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= Using the RegExp Library
:Author: John Reppy
:Date: {release-date}
:stem: latexmath
:source-highlighter: pygments
:VERSION: {smlnj-version}

== Introduction

The *RegExp Library* is designed for flexibility; it allows mixing and
matching of different front-end syntax with back-end engines, as well
as supporting arbitrary input sources.
This flexibility, however, comes at the cost of making some of the
simple applications a bit less obvious.  This tutorial shows how the
*RegExp Library* can be used in a variety of common applications.

== Assembling an Regular Expression Matcher

Before we can do anything else, we must assemble a regular-expression
matcher.  For the purposes of this tutorial, we use a combination
of the `AwkSyntax` front-end and the `BackTrackEngine` back-end.

[source,sml]
------------
structure RE = RegExpFn(
    structure P = AwkSyntax
    structure E = BackTrackEngine)
------------

== Match trees

Regular expressions may contain xref:str-RegExpSyntax.adoc#con:Group[grouping]
operators.  When a pattern matches a string, these groups induce a nested
tree structure on the matched string.
The xref:str-MatchTree.adoc[``MatchTree``] structure defines
a polymorphic representation of this structure, along with a
number of utility functions for extracting information from
a match.

[source,sml]
------------
structure MT = MatchTree
------------


== Example: scanning tokens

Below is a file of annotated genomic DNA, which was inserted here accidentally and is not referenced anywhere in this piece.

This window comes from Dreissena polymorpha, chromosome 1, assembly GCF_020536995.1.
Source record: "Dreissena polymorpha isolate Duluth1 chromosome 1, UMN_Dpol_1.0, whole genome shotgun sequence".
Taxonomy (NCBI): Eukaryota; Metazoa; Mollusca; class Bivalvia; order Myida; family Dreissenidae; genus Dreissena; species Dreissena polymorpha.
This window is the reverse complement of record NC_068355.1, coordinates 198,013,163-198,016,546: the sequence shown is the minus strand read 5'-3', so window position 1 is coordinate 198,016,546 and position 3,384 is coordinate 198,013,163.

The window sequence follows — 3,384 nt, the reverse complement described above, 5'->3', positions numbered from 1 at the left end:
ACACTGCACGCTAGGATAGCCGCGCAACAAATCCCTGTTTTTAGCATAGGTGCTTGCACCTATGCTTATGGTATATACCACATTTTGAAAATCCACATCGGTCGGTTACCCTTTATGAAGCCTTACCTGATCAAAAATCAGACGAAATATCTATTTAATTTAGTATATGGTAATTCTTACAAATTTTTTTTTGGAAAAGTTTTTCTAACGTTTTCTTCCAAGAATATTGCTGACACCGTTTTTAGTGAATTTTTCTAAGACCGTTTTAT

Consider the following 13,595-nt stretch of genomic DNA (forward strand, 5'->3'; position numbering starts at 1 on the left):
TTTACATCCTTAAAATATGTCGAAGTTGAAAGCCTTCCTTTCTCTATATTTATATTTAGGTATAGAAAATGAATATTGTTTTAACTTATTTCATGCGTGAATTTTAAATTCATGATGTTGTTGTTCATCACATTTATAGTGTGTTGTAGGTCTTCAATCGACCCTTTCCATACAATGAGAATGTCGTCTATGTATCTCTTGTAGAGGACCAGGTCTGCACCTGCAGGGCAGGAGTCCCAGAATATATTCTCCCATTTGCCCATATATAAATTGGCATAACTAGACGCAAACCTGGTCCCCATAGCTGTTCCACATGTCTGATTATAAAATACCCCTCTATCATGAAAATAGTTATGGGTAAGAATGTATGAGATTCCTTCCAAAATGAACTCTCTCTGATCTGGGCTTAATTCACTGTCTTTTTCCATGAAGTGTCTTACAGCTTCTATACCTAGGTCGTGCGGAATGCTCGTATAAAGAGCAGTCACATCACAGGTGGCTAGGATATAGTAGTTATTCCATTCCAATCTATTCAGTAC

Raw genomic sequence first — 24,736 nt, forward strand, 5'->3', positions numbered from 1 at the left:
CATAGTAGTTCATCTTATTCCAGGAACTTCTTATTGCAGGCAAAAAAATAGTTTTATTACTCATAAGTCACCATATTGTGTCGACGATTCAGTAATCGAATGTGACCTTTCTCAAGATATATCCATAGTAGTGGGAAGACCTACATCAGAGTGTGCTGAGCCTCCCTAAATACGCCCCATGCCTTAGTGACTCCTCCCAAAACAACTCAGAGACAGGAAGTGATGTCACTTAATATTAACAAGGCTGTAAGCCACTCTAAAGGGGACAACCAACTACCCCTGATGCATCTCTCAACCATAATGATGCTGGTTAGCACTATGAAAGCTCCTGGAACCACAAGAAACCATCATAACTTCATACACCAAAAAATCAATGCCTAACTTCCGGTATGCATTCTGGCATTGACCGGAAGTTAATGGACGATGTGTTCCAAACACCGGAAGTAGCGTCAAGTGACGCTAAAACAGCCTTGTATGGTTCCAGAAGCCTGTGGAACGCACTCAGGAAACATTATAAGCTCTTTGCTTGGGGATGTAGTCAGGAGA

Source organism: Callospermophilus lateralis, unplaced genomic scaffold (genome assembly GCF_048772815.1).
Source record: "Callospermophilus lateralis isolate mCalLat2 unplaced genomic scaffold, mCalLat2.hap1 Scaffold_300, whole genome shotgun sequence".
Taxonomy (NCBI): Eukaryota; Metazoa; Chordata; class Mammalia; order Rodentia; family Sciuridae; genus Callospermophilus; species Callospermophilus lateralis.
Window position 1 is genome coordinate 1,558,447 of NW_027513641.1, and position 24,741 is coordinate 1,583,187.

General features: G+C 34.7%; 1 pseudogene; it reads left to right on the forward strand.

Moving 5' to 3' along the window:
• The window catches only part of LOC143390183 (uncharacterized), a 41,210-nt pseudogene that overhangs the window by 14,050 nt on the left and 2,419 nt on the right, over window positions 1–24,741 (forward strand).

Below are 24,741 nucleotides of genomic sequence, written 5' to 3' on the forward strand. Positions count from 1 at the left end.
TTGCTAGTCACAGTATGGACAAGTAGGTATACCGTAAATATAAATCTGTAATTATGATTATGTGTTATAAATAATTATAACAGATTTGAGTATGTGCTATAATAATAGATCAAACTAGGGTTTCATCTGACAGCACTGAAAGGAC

The `match` function in the `REGEXP` signature allows one to distinguish
between a set of possible regular expression matches.  One application of
this mechanism is a simple scanner.  Let us define a datatype for tokens,
which can be white space, numbers, or identifiers.

[source,sml]
------------
datatype tok
  = WS | NUM of IntInf.int | ID of string
------------

We can then define the scanner as follows:

[source,sml]
------------
fun scanner getc gets = let
      fun getMatch cons (MT.Match({pos, len}, _)) = cons (gets (pos, len))
      in
        RE.match [
            ("[ \t\n]+", getMatch (fn _ => WS)),
            ("[0-9]+", getMatch (fn s => NUM(valOf(IntInf.fromString s)))),
            ("[a-zA-Z][a-zA-Z0-9]*", getMatch ID)
          ] getc
      end
------------

Here the `getc` parameter is the standard character reader; we have also included
the `gets` parameter, which is a function of type

[source,sml]
------------
'strm * int -> string
------------

for getting a string from a stream.  For many input sources, the `gets` function
has an efficient and direct implementation, but it can also be implemented in
terms of the `getc` function as follows:

[source,sml]
------------
fun gets getc (strm, n) = let
      fun getChrs (0, _, chrs) = String.implodeRev chrs
        | getChrs (n, strm, chrs) = (case getc strm
             of NONE => raise Fail "empty stream"
              | SOME(c, strm) => getChrs (n-1, strm, c::chrs)
            (* end case *))
      in
        getChrs (n, strm, [])
      end;
------------

Because this function is only called *after* the `scanner` function has matched
a sequence of `n` characters from `strm`, the `"empty stream"` case will not
occur for well behaving input streams.

Here is an example of using the scanner to tokenize strings, where we use the
*Basis Library* substring type to implement the stream type:

[source,sml]
------------
fun tokens s = let
      fun gets (ss, n) = Substring.string(Substring.slice (ss, 0, SOME n))
      val scan = scanner Substring.getc gets
      fun lp (ss, toks) = (case scan ss
             of SOME(tok, ss') => lp (ss', tok::toks)
              | NONE => List.rev toks
            (* end case *))
      in
        lp (Substring.full s, [])
      end;
------------

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